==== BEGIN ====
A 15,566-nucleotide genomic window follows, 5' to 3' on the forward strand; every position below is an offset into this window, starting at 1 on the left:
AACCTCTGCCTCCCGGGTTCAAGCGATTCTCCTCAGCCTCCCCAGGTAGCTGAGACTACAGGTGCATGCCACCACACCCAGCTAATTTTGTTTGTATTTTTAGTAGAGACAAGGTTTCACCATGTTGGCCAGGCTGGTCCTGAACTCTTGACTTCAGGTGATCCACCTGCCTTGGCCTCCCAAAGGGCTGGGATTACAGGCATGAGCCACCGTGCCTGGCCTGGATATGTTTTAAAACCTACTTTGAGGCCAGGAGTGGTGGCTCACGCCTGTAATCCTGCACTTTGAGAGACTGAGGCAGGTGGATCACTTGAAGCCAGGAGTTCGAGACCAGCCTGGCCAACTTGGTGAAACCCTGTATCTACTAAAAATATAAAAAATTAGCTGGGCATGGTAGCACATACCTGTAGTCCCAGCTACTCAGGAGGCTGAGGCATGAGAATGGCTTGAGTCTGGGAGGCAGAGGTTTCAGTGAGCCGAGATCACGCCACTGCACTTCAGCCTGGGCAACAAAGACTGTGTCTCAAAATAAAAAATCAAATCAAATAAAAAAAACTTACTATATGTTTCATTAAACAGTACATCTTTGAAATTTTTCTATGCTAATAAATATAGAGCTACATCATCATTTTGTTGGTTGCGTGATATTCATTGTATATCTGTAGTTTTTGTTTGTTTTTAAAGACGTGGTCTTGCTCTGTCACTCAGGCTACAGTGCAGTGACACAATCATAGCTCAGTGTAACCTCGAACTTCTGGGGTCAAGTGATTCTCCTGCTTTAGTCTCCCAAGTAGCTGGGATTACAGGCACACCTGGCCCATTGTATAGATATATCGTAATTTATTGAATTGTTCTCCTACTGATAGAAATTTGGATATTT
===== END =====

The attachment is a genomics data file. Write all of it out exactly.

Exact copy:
A 15,566-nucleotide genomic window follows, 5' to 3' on the forward strand; every position below is an offset into this window, starting at 1 on the left:
AACCTCTGCCTCCCGGGTTCAAGCGATTCTCCTCAGCCTCCCCAGGTAGCTGAGACTACAGGTGCATGCCACCACACCCAGCTAATTTTGTTTGTATTTTTAGTAGAGACAAGGTTTCACCATGTTGGCCAGGCTGGTCCTGAACTCTTGACTTCAGGTGATCCACCTGCCTTGGCCTCCCAAAGGGCTGGGATTACAGGCATGAGCCACCGTGCCTGGCCTGGATATGTTTTAAAACCTACTTTGAGGCCAGGAGTGGTGGCTCACGCCTGTAATCCTGCACTTTGAGAGACTGAGGCAGGTGGATCACTTGAAGCCAGGAGTTCGAGACCAGCCTGGCCAACTTGGTGAAACCCTGTATCTACTAAAAATATAAAAAATTAGCTGGGCATGGTAGCACATACCTGTAGTCCCAGCTACTCAGGAGGCTGAGGCATGAGAATGGCTTGAGTCTGGGAGGCAGAGGTTTCAGTGAGCCGAGATCACGCCACTGCACTTCAGCCTGGGCAACAAAGACTGTGTCTCAAAATAAAAAATCAAATCAAATAAAAAAAACTTACTATATGTTTCATTAAACAGTACATCTTTGAAATTTTTCTATGCTAATAAATATAGAGCTACATCATCATTTTGTTGGTTGCGTGATATTCATTGTATATCTGTAGTTTTTGTTTGTTTTTAAAGACGTGGTCTTGCTCTGTCACTCAGGCTACAGTGCAGTGACACAATCATAGCTCAGTGTAACCTCGAACTTCTGGGGTCAAGTGATTCTCCTGCTTTAGTCTCCCAAGTAGCTGGGATTACAGGCACACCTGGCCCATTGTATAGATATATCGTAATTTATTGAATTGTTCTCCTACTGATAGAAATTTGGATATTT